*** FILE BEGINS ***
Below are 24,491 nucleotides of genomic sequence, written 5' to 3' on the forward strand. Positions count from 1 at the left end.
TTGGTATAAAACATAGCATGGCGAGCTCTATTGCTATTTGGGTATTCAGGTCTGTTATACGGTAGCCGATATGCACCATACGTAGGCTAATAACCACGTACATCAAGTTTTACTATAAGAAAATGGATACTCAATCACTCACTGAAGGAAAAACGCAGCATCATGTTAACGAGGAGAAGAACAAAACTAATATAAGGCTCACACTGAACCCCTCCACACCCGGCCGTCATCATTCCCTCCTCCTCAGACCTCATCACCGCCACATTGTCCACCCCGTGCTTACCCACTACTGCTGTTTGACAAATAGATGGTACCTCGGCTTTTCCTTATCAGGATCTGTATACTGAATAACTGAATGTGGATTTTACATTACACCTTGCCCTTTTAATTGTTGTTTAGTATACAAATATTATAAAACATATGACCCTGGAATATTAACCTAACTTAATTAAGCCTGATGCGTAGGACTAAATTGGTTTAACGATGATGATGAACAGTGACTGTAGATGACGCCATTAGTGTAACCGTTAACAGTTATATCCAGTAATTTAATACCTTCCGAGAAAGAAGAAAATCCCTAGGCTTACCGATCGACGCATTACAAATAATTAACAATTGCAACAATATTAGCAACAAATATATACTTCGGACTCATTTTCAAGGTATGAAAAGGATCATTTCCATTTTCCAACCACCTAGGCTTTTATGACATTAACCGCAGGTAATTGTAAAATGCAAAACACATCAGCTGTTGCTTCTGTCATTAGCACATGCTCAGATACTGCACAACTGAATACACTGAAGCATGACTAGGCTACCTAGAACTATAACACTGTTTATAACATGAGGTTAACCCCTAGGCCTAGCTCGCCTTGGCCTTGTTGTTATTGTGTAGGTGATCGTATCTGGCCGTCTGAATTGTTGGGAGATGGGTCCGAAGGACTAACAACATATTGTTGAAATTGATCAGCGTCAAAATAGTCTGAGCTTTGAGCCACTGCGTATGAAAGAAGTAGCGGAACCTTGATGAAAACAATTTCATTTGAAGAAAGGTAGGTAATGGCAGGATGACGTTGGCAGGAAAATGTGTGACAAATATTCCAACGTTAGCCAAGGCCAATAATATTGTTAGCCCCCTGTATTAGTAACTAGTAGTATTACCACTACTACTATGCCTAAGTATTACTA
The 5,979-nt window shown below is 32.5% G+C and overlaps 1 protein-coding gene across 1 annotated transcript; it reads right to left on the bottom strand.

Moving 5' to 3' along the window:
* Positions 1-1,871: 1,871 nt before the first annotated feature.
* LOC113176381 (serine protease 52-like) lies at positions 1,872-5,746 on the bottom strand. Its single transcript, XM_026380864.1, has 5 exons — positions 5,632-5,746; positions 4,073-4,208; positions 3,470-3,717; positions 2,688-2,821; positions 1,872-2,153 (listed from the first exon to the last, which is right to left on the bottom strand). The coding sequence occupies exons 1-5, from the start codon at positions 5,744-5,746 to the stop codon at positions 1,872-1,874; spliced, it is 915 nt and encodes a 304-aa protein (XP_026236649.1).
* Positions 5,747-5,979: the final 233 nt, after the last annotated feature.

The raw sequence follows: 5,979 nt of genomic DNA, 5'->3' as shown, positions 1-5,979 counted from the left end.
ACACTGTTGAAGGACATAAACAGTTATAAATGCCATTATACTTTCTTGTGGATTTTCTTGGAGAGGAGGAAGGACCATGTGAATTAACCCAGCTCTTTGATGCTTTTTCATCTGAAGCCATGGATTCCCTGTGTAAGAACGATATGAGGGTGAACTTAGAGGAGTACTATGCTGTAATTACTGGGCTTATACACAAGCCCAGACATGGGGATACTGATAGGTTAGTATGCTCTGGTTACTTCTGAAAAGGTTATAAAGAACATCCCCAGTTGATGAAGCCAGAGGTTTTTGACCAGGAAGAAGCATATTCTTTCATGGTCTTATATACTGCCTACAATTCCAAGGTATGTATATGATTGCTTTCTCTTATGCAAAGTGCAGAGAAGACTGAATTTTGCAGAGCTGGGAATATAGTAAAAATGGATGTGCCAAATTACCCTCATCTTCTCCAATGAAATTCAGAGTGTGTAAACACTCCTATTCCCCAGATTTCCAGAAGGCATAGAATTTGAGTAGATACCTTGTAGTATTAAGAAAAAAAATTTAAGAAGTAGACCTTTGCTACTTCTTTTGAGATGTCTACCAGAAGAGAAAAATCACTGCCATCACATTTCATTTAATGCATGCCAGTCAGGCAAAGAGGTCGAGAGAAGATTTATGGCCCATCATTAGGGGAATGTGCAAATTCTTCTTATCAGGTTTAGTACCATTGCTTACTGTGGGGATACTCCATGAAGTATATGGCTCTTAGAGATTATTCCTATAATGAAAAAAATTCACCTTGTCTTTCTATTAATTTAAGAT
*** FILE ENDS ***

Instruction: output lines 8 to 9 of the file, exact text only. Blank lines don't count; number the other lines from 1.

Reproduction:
The raw sequence follows: 5,979 nt of genomic DNA, 5'->3' as shown, positions 1-5,979 counted from the left end.
ACACTGTTGAAGGACATAAACAGTTATAAATGCCATTATACTTTCTTGTGGATTTTCTTGGAGAGGAGGAAGGACCATGTGAATTAACCCAGCTCTTTGATGCTTTTTCATCTGAAGCCATGGATTCCCTGTGTAAGAACGATATGAGGGTGAACTTAGAGGAGTACTATGCTGTAATTACTGGGCTTATACACAAGCCCAGACATGGGGATACTGATAGGTTAGTATGCTCTGGTTACTTCTGAAAAGGTTATAAAGAACATCCCCAGTTGATGAAGCCAGAGGTTTTTGACCAGGAAGAAGCATATTCTTTCATGGTCTTATATACTGCCTACAATTCCAAGGTATGTATATGATTGCTTTCTCTTATGCAAAGTGCAGAGAAGACTGAATTTTGCAGAGCTGGGAATATAGTAAAAATGGATGTGCCAAATTACCCTCATCTTCTCCAATGAAATTCAGAGTGTGTAAACACTCCTATTCCCCAGATTTCCAGAAGGCATAGAATTTGAGTAGATACCTTGTAGTATTAAGAAAAAAAATTTAAGAAGTAGACCTTTGCTACTTCTTTTGAGATGTCTACCAGAAGAGAAAAATCACTGCCATCACATTTCATTTAATGCATGCCAGTCAGGCAAAGAGGTCGAGAGAAGATTTATGGCCCATCATTAGGGGAATGTGCAAATTCTTCTTATCAGGTTTAGTACCATTGCTTACTGTGGGGATACTCCATGAAGTATATGGCTCTTAGAGATTATTCCTATAATGAAAAAAATTCACCTTGTCTTTCTATTAATTTAAGAT